Agile process

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When someone mentions the word “Manifesto”, most people run in the opposite direction. At Shift, we embraced it when we adopted agile methodology and its 68-word manifesto as our approach to not only project management but also our culture.

Manifesto for Agile Software Development

We are uncovering better ways of developing software by doing it and helping others do it.

Through this work we have come to value:

- Individuals and interactions over processes and tools

- Working software over comprehensive documentation

- Customer collaboration over contract negotiation

- Responding to change over following a plan

That is, while there is value in the items on the right, we value the items on the left more.

As Shift continued to take on longer term, multi-faceted clients and software builds, we needed to reassess our approach to how we worked together internally and with our clients externally. It didn’t take much convincing across the company when we decided to follow the scrum-based framework of agile.

But more specifically, what is Agile?

Agile is defined as the ability to adapt and respond to change. Through agile development we utilize an iterative framework where requirements and solutions adapt and change through collaboration between our cross-functional teams. At Shift we use a scrum framework so Scrum and Agile are one in the same on our teams.

Annnd what is scrum?

Scrum is a process framework for developing and maintaining complex products while adhering to Agile’s core principles. At a high level, scrum outlines a set of roles, meetings, and tools that work together to help teams shape and manage work or in our case, software builds. There are three roles that outline responsibilities for those who are part of the scrum team; a product owner, the development team, and a ScrumMaster. At Shift, we have additional team members, delivery and account leads, who help support the scrum team and client. Roles provide definition around responsibilities for each team member to effectively deliver work.

The product owner is the source of truth for all requirements of the build and how features are prioritized. They are also the point of contact for bug fixes and questions about requirements or features. They work closely with the development team to maintain the product backlog and schedule releases. At Shift, product owners are a combination of a key stakeholder from the client’s team and Account leads from our team who work together to define requirements.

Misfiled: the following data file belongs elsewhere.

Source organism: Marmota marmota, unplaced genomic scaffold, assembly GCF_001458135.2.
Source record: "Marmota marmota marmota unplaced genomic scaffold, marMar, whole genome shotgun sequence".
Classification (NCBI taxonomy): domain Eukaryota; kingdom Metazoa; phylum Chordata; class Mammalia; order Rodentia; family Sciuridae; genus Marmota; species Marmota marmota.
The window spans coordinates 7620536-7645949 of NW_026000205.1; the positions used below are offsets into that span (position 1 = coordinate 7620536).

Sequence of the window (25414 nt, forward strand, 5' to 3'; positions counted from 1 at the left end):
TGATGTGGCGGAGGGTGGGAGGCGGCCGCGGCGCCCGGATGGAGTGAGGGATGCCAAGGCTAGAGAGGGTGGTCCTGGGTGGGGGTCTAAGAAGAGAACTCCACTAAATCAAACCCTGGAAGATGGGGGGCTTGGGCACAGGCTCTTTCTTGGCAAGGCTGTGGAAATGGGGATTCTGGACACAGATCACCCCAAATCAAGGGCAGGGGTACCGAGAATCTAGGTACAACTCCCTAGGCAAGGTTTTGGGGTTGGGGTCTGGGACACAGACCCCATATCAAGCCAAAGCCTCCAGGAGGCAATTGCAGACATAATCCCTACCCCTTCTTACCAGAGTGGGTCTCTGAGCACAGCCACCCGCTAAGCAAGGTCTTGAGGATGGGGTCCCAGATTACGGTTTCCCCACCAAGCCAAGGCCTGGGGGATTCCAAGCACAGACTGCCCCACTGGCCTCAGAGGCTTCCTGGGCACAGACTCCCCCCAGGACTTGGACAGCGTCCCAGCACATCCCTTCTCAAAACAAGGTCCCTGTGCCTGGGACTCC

The development team is the backbone of the entire project. This team is responsible for building and testing the product while also making decisions around how best to do the work. Agile allows the development team to have a say in how the work breaks down into tasks and who they are allocated to.

The ScrumMaster is the glue that holds the team together. They are responsible for facilitating ceremonies, maintaining the productivity of the development team, and overall, ensuring that the process runs smoothly. Delivery leads often take on this role at Shift and work closely with product owners and the development team.

Each role plays an integral part of scrum meetings and ceremonies where they continuously define and refine tasks required for the build. Here is an example of a possible meeting cadence.

Agile Ceremonies

How does Shift incorporate scrum?

We match the right people to each project and dig in to discover and develop a solution that fits customer needs and client goals. Following an agile process ensures we gather the right requirements upfront but also encourages refinement and adaption throughout development cycles.

Understand + define

How do you solve problems you don’t understand? That’s rhetorical. After digging into the requirements and aligning on what we’re working to achieve with the product owner, we’ll create a project roadmap that further defines timelines and initiatives. Put simply, a roadmap is a responsive plan of action that defines milestones throughout the project.

Ideate + validate

Once we are aligned with the task at hand then we are ready to strategize and conceptualize. We’ll create wireframes, designs and clickable prototypes to start to visualize the solution. We’ll also demo the product with users or key stakeholders, when it makes sense. Demoing prototypes allows for collaborative feedback in hopes of “working out the kinks” before development begins. Work smarter not harder as the saying goes.

Create + iterate

This phase is where scrum project management framework really takes shape as we develop in highly collaborative sprints with frequent releases of work. Our team will work closely with the product owner to demo and review work every other week during sprint planning and define requirements weekly during backlog refinement.

Remember the roadmap? We’ll revisit this asset each sprint to make sure we are still aligned with the same goals, milestones, and timing as they may have changed.

Innovate + enhance

After the last sprint cycle is complete, we don’t waste time on collecting feedback for improvements. After launch is when good products can become stellar. We take real-world user insights and turn them into meaningful product updates.

Interested in learning more about how our Agile process can work best for your business? Let’s chat.

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